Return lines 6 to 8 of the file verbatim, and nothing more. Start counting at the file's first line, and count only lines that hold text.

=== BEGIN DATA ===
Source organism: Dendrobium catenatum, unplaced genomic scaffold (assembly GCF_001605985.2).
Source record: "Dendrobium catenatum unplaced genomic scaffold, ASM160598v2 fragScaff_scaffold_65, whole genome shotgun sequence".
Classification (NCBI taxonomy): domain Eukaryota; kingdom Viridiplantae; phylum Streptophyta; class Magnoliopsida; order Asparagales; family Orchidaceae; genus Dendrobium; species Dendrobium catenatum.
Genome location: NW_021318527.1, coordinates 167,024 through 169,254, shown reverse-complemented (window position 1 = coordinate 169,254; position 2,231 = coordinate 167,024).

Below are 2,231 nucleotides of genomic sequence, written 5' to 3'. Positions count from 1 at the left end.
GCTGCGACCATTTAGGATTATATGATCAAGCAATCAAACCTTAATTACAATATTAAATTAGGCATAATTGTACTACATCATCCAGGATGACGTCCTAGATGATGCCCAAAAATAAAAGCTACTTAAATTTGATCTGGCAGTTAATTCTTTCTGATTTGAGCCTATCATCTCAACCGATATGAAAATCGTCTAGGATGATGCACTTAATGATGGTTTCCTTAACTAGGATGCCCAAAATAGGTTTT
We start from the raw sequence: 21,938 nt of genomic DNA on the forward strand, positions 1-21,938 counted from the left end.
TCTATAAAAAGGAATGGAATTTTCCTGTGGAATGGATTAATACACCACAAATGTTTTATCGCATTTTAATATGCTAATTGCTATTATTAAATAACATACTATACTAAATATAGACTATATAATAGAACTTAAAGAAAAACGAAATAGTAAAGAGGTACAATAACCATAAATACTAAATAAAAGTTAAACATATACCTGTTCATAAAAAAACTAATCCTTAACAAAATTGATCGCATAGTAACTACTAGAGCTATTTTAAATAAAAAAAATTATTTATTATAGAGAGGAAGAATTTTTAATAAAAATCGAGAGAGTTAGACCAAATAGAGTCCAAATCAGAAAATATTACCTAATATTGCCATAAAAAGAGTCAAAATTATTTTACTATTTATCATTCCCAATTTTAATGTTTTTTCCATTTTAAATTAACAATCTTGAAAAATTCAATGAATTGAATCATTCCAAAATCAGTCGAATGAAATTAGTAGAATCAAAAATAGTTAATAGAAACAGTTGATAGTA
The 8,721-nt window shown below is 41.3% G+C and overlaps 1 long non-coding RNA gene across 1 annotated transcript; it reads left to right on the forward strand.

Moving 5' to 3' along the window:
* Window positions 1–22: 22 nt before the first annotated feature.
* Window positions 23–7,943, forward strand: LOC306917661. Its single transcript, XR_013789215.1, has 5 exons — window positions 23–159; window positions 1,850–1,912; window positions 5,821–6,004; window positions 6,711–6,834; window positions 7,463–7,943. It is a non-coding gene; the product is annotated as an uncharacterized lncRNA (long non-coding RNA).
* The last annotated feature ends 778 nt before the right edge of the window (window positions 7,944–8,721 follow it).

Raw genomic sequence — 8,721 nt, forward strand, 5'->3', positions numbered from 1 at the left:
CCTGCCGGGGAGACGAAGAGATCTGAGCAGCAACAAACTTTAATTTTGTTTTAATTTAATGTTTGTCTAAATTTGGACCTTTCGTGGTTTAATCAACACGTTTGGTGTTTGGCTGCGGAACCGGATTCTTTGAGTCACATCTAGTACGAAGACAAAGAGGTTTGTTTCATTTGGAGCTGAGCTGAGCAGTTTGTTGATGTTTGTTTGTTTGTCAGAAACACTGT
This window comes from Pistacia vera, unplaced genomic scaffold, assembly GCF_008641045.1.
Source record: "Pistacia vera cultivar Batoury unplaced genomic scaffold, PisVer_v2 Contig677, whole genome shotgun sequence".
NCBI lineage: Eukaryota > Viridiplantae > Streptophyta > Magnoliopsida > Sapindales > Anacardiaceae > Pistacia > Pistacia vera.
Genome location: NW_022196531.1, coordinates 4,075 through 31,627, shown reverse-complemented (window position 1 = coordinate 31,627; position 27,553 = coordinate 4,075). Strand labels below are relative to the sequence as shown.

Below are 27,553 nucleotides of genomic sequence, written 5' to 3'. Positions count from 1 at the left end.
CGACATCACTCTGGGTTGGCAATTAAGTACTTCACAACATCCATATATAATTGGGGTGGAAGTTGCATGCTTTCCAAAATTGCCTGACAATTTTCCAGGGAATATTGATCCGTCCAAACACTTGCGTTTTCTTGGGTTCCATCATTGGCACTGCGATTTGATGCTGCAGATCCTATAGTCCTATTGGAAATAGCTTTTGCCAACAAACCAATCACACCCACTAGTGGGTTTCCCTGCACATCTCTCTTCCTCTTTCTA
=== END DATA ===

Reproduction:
GCTGCGACCATTTAGGATTATATGATCAAGCAATCAAACCTTAATTACAATATTAAATTAGGCATAATTGTACTACATCATCCAGGATGACGTCCTAGATGATGCCCAAAAATAAAAGCTACTTAAATTTGATCTGGCAGTTAATTCTTTCTGATTTGAGCCTATCATCTCAACCGATATGAAAATCGTCTAGGATGATGCACTTAATGATGGTTTCCTTAACTAGGATGCCCAAAATAGGTTTT
We start from the raw sequence: 21,938 nt of genomic DNA on the forward strand, positions 1-21,938 counted from the left end.
TCTATAAAAAGGAATGGAATTTTCCTGTGGAATGGATTAATACACCACAAATGTTTTATCGCATTTTAATATGCTAATTGCTATTATTAAATAACATACTATACTAAATATAGACTATATAATAGAACTTAAAGAAAAACGAAATAGTAAAGAGGTACAATAACCATAAATACTAAATAAAAGTTAAACATATACCTGTTCATAAAAAAACTAATCCTTAACAAAATTGATCGCATAGTAACTACTAGAGCTATTTTAAATAAAAAAAATTATTTATTATAGAGAGGAAGAATTTTTAATAAAAATCGAGAGAGTTAGACCAAATAGAGTCCAAATCAGAAAATATTACCTAATATTGCCATAAAAAGAGTCAAAATTATTTTACTATTTATCATTCCCAATTTTAATGTTTTTTCCATTTTAAATTAACAATCTTGAAAAATTCAATGAATTGAATCATTCCAAAATCAGTCGAATGAAATTAGTAGAATCAAAAATAGTTAATAGAAACAGTTGATAGTA